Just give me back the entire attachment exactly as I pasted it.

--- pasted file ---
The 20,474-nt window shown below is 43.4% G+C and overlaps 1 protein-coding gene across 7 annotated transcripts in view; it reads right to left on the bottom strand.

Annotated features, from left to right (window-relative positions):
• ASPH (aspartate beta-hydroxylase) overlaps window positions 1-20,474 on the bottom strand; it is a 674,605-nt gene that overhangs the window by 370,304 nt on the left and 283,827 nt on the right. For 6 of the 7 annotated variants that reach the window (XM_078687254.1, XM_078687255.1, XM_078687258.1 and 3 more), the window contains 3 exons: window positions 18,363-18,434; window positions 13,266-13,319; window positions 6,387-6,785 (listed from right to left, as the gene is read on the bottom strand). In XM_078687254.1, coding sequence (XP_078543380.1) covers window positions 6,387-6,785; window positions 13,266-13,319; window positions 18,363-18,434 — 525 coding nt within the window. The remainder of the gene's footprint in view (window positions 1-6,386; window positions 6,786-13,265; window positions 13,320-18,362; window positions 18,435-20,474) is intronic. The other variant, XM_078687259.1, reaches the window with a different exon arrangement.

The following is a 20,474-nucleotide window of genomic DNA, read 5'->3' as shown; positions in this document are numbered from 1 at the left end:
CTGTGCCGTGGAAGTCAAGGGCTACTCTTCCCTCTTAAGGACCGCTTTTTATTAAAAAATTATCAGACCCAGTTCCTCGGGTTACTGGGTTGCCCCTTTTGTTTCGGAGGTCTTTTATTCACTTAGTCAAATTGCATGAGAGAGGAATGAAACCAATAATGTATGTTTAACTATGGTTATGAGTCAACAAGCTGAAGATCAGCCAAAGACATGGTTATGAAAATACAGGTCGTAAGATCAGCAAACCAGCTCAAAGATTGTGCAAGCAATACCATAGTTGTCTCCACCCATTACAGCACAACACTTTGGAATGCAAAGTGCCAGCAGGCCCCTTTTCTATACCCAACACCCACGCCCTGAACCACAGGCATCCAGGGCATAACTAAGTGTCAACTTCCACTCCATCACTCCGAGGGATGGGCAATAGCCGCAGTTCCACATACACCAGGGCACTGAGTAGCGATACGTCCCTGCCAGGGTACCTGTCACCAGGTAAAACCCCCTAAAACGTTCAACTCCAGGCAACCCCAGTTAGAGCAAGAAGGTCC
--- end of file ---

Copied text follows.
The 20,474-nt window shown below is 43.4% G+C and overlaps 1 protein-coding gene across 7 annotated transcripts in view; it reads right to left on the bottom strand.

Annotated features, from left to right (window-relative positions):
• ASPH (aspartate beta-hydroxylase) overlaps window positions 1-20,474 on the bottom strand; it is a 674,605-nt gene that overhangs the window by 370,304 nt on the left and 283,827 nt on the right. For 6 of the 7 annotated variants that reach the window (XM_078687254.1, XM_078687255.1, XM_078687258.1 and 3 more), the window contains 3 exons: window positions 18,363-18,434; window positions 13,266-13,319; window positions 6,387-6,785 (listed from right to left, as the gene is read on the bottom strand). In XM_078687254.1, coding sequence (XP_078543380.1) covers window positions 6,387-6,785; window positions 13,266-13,319; window positions 18,363-18,434 — 525 coding nt within the window. The remainder of the gene's footprint in view (window positions 1-6,386; window positions 6,786-13,265; window positions 13,320-18,362; window positions 18,435-20,474) is intronic. The other variant, XM_078687259.1, reaches the window with a different exon arrangement.

The following is a 20,474-nucleotide window of genomic DNA, read 5'->3' as shown; positions in this document are numbered from 1 at the left end:
CTGTGCCGTGGAAGTCAAGGGCTACTCTTCCCTCTTAAGGACCGCTTTTTATTAAAAAATTATCAGACCCAGTTCCTCGGGTTACTGGGTTGCCCCTTTTGTTTCGGAGGTCTTTTATTCACTTAGTCAAATTGCATGAGAGAGGAATGAAACCAATAATGTATGTTTAACTATGGTTATGAGTCAACAAGCTGAAGATCAGCCAAAGACATGGTTATGAAAATACAGGTCGTAAGATCAGCAAACCAGCTCAAAGATTGTGCAAGCAATACCATAGTTGTCTCCACCCATTACAGCACAACACTTTGGAATGCAAAGTGCCAGCAGGCCCCTTTTCTATACCCAACACCCACGCCCTGAACCACAGGCATCCAGGGCATAACTAAGTGTCAACTTCCACTCCATCACTCCGAGGGATGGGCAATAGCCGCAGTTCCACATACACCAGGGCACTGAGTAGCGATACGTCCCTGCCAGGGTACCTGTCACCAGGTAAAACCCCCTAAAACGTTCAACTCCAGGCAACCCCAGTTAGAGCAAGAAGGTCC